- The Washington Times - Wednesday, February 25, 2009

Back when the country was flush with cash and consumption was king, people used to trade in their Cadillacs when the ashtrays were full and buy a new iPod when the battery died.

No more.

Consumers today are keeping their cars longer. They are also choosing to repair their electronic devices instead of replacing them, giving a boost to a cottage industry that specializes in repairing and customizing iPods, iPhones and Zune players for a fraction of the price of a brand-new toy.

Two of these companies, Rapid Repair and Restore Doctors, do virtually all of their business on the Internet, and both say business has been brisk despite the economic downturn.

“The most common problem we deal with is either broken LCD screens, water damage or faulty batteries,” said Aaron Vronko, co-founder of Rapid Repair in Kalamazoo, Mich. “Batteries are about $20 to repair; therefore, it would be crazy for someone to purchase a brand-new device over something so minor.”

Shawn Downing of Baltimore said he turned to Restore Doctor of suburban Phoenix “after my video iPod’s screen started acting weird.”

“They offer repair kits online for those wanting to fix the device themselves, or you could send it to them and they will fix it for you,” he said.

D.C. resident Matthew Collingsworth mailed his iPod to Rapid Repair to replace a headphone jack before he took a trip to England.

“I was a little skeptical at first about sending my iPod away to get repaired because I have so much data on it,” Mr. Collingsworth said.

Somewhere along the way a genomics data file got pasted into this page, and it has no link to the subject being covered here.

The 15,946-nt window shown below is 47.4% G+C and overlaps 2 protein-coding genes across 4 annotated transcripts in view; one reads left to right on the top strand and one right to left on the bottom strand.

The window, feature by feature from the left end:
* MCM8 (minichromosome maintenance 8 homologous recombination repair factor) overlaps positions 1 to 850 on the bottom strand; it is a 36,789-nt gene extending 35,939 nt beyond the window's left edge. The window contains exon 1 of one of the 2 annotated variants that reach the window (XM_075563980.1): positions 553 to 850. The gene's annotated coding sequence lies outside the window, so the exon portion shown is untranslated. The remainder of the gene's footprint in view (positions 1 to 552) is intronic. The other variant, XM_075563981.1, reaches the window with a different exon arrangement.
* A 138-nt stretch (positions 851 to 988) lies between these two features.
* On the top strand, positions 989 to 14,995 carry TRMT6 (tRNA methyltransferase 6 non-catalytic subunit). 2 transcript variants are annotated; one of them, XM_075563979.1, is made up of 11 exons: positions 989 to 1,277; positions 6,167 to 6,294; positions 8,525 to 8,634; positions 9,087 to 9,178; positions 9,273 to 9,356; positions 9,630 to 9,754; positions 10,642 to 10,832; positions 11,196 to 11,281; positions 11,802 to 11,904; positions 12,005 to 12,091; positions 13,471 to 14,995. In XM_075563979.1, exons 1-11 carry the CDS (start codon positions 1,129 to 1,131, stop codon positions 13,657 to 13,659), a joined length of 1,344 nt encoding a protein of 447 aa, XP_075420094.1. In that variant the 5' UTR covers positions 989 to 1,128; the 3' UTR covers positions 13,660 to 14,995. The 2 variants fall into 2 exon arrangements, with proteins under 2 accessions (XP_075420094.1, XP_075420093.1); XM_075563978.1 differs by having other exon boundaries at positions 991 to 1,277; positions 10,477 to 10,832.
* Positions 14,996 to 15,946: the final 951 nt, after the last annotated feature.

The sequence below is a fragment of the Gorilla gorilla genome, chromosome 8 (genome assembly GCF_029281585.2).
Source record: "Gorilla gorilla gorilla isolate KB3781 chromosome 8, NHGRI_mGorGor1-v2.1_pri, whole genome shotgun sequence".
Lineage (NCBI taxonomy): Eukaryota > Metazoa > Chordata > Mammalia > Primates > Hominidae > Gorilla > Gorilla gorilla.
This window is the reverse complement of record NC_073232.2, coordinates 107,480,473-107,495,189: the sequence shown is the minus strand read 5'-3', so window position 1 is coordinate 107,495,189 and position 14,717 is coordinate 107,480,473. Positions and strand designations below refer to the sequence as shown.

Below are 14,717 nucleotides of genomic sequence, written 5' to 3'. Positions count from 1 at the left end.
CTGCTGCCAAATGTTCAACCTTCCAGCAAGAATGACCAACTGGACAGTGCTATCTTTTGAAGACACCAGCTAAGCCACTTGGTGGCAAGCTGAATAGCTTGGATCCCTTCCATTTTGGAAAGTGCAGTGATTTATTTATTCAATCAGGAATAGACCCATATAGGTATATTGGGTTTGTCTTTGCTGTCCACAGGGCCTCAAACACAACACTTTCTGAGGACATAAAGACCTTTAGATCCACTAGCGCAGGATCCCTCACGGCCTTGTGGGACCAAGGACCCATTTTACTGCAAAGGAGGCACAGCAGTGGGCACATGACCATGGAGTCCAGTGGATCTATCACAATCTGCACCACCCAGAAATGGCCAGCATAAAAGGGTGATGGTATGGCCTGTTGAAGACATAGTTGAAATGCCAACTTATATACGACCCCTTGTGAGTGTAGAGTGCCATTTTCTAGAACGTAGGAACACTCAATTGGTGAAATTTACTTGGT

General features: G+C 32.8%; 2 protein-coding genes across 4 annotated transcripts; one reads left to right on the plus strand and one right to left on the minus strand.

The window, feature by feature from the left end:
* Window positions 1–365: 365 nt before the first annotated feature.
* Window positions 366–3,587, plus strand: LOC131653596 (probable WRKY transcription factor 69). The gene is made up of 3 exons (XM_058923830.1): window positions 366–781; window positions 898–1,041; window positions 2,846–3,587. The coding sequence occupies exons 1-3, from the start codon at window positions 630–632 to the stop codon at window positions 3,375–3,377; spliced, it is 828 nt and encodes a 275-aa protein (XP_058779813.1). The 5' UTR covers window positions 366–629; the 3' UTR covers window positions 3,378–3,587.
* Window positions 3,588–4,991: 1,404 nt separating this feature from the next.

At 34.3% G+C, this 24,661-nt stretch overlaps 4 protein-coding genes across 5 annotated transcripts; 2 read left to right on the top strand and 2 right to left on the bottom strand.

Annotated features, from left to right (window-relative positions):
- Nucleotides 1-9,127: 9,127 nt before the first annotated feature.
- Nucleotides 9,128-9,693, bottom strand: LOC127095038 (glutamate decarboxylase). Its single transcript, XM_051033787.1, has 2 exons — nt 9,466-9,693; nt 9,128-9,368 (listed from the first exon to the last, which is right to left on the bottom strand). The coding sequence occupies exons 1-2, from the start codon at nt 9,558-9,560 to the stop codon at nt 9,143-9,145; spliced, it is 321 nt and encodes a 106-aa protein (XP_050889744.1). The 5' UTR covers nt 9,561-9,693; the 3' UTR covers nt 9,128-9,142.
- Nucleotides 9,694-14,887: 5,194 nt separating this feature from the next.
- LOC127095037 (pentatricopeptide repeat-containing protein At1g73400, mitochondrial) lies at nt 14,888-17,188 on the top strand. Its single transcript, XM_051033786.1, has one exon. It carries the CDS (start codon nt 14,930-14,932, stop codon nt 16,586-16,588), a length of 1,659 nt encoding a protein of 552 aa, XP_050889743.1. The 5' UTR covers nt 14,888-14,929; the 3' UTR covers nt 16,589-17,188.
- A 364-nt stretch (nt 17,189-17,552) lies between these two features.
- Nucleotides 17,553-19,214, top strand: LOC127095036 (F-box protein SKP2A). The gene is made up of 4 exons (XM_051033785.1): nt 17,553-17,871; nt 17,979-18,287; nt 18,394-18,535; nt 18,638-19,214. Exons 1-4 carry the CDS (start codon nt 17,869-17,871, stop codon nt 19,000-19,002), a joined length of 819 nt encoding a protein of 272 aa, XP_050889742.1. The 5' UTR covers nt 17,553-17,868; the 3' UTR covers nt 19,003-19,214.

A year ago, he said, he would not have hesitated to purchase a new iPod, especially with more high-tech products available on the market. Today, with the condition of the economy, he said, he does not have the money to spend on a new device.

Mr. Collingsworth said Apple store employees recommended that he buy a new iPod when the battery wears out. Now on his third iPod, he has discovered that replacing the battery is inexpensive and easy.

“I have customers who regularly tell me that they choose to have their devices repaired because they cannot afford new ones,” said Ray Moyers, founder of Restore Doctors.

Both companies said business has been steady despite the recession.

“Our line of business is attractive and affordable during this time of economic strife because people need to save money yet still hold on to their technology,” said Mr. Vronko of Rapid Repair. “This is a great way to salvage a device for a low cost.”

For customers who are cutting back on their spending, Rapid Repair and Restore Doctors give people opportunities to earn cash. The companies buy used or broken iPhones, iPods and Zunes to refurbish and sell through various channels, including their Web sites.

They also offer upgrades, such as LCD modifications and custom iVue covers.

Rapid Repair recently debuted a 240-gigabyte iPod that would require more than $57,000 worth of iTune music downloads to fill, Mr. Vronko said.

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